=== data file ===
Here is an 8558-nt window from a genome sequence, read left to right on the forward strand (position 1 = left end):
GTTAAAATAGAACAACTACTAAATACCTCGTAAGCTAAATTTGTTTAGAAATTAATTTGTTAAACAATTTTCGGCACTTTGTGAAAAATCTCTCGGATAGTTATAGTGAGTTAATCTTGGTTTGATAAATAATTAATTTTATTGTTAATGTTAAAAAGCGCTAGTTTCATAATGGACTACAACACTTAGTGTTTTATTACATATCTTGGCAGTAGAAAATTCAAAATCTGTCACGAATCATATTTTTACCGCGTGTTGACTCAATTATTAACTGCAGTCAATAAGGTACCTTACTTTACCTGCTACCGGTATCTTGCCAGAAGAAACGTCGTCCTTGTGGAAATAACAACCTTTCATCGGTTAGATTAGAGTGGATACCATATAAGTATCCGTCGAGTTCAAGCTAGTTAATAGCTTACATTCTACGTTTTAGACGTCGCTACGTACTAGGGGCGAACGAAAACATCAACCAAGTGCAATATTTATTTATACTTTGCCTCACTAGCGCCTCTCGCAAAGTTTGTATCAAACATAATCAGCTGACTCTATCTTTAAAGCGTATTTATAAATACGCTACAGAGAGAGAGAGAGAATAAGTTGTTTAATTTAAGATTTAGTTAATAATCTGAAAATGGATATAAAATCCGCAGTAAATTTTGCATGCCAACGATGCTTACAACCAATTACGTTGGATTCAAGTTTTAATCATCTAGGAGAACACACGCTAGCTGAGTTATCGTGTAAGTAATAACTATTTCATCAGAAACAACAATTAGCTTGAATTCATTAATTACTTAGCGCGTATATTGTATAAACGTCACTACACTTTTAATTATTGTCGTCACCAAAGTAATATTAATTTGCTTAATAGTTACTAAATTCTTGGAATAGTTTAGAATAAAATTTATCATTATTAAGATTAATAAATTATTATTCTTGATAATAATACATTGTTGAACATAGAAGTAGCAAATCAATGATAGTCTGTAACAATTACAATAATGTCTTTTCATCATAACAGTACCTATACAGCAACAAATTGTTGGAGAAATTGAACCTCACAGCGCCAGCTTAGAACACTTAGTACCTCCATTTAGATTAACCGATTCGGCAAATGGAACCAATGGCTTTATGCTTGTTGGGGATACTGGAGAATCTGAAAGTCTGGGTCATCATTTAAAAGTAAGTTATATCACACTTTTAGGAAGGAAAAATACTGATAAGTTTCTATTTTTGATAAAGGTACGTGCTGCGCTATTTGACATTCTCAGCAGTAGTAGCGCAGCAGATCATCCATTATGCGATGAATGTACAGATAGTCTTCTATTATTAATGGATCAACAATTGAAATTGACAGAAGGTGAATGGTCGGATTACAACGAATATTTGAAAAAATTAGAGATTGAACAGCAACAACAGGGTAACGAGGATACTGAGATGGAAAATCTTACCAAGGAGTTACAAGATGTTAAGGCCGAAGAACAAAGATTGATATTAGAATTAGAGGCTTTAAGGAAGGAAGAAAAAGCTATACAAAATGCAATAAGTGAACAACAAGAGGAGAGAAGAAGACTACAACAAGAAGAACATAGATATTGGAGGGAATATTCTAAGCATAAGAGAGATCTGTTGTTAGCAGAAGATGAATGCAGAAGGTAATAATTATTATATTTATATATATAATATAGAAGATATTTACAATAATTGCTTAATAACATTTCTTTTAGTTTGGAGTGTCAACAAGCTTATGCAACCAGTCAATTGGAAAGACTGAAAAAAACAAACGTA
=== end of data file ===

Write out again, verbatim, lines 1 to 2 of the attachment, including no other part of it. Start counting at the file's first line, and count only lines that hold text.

Here is an 8558-nt window from a genome sequence, read left to right on the forward strand (position 1 = left end):
GTTAAAATAGAACAACTACTAAATACCTCGTAAGCTAAATTTGTTTAGAAATTAATTTGTTAAACAATTTTCGGCACTTTGTGAAAAATCTCTCGGATAGTTATAGTGAGTTAATCTTGGTTTGATAAATAATTAATTTTATTGTTAATGTTAAAAAGCGCTAGTTTCATAATGGACTACAACACTTAGTGTTTTATTACATATCTTGGCAGTAGAAAATTCAAAATCTGTCACGAATCATATTTTTACCGCGTGTTGACTCAATTATTAACTGCAGTCAATAAGGTACCTTACTTTACCTGCTACCGGTATCTTGCCAGAAGAAACGTCGTCCTTGTGGAAATAACAACCTTTCATCGGTTAGATTAGAGTGGATACCATATAAGTATCCGTCGAGTTCAAGCTAGTTAATAGCTTACATTCTACGTTTTAGACGTCGCTACGTACTAGGGGCGAACGAAAACATCAACCAAGTGCAATATTTATTTATACTTTGCCTCACTAGCGCCTCTCGCAAAGTTTGTATCAAACATAATCAGCTGACTCTATCTTTAAAGCGTATTTATAAATACGCTACAGAGAGAGAGAGAGAATAAGTTGTTTAATTTAAGATTTAGTTAATAATCTGAAAATGGATATAAAATCCGCAGTAAATTTTGCATGCCAACGATGCTTACAACCAATTACGTTGGATTCAAGTTTTAATCATCTAGGAGAACACACGCTAGCTGAGTTATCGTGTAAGTAATAACTATTTCATCAGAAACAACAATTAGCTTGAATTCATTAATTACTTAGCGCGTATATTGTATAAACGTCACTACACTTTTAATTATTGTCGTCACCAAAGTAATATTAATTTGCTTAATAGTTACTAAATTCTTGGAATAGTTTAGAATAAAATTTATCATTATTAAGATTAATAAATTATTATTCTTGATAATAATACATTGTTGAACATAGAAGTAGCAAATCAATGATAGTCTGTAACAATTACAATAATGTCTTTTCATCATAACAGTACCTATACAGCAACAAATTGTTGGAGAAATTGAACCTCACAGCGCCAGCTTAGAACACTTAGTACCTCCATTTAGATTAACCGATTCGGCAAATGGAACCAATGGCTTTATGCTTGTTGGGGATACTGGAGAATCTGAAAGTCTGGGTCATCATTTAAAAGTAAGTTATATCACACTTTTAGGAAGGAAAAATACTGATAAGTTTCTATTTTTGATAAAGGTACGTGCTGCGCTATTTGACATTCTCAGCAGTAGTAGCGCAGCAGATCATCCATTATGCGATGAATGTACAGATAGTCTTCTATTATTAATGGATCAACAATTGAAATTGACAGAAGGTGAATGGTCGGATTACAACGAATATTTGAAAAAATTAGAGATTGAACAGCAACAACAGGGTAACGAGGATACTGAGATGGAAAATCTTACCAAGGAGTTACAAGATGTTAAGGCCGAAGAACAAAGATTGATATTAGAATTAGAGGCTTTAAGGAAGGAAGAAAAAGCTATACAAAATGCAATAAGTGAACAACAAGAGGAGAGAAGAAGACTACAACAAGAAGAACATAGATATTGGAGGGAATATTCTAAGCATAAGAGAGATCTGTTGTTAGCAGAAGATGAATGCAGAAGGTAATAATTATTATATTTATATATATAATATAGAAGATATTTACAATAATTGCTTAATAACATTTCTTTTAGTTTGGAGTGTCAACAAGCTTATGCAACCAGTCAATTGGAAAGACTGAAAAAAACAAACGTA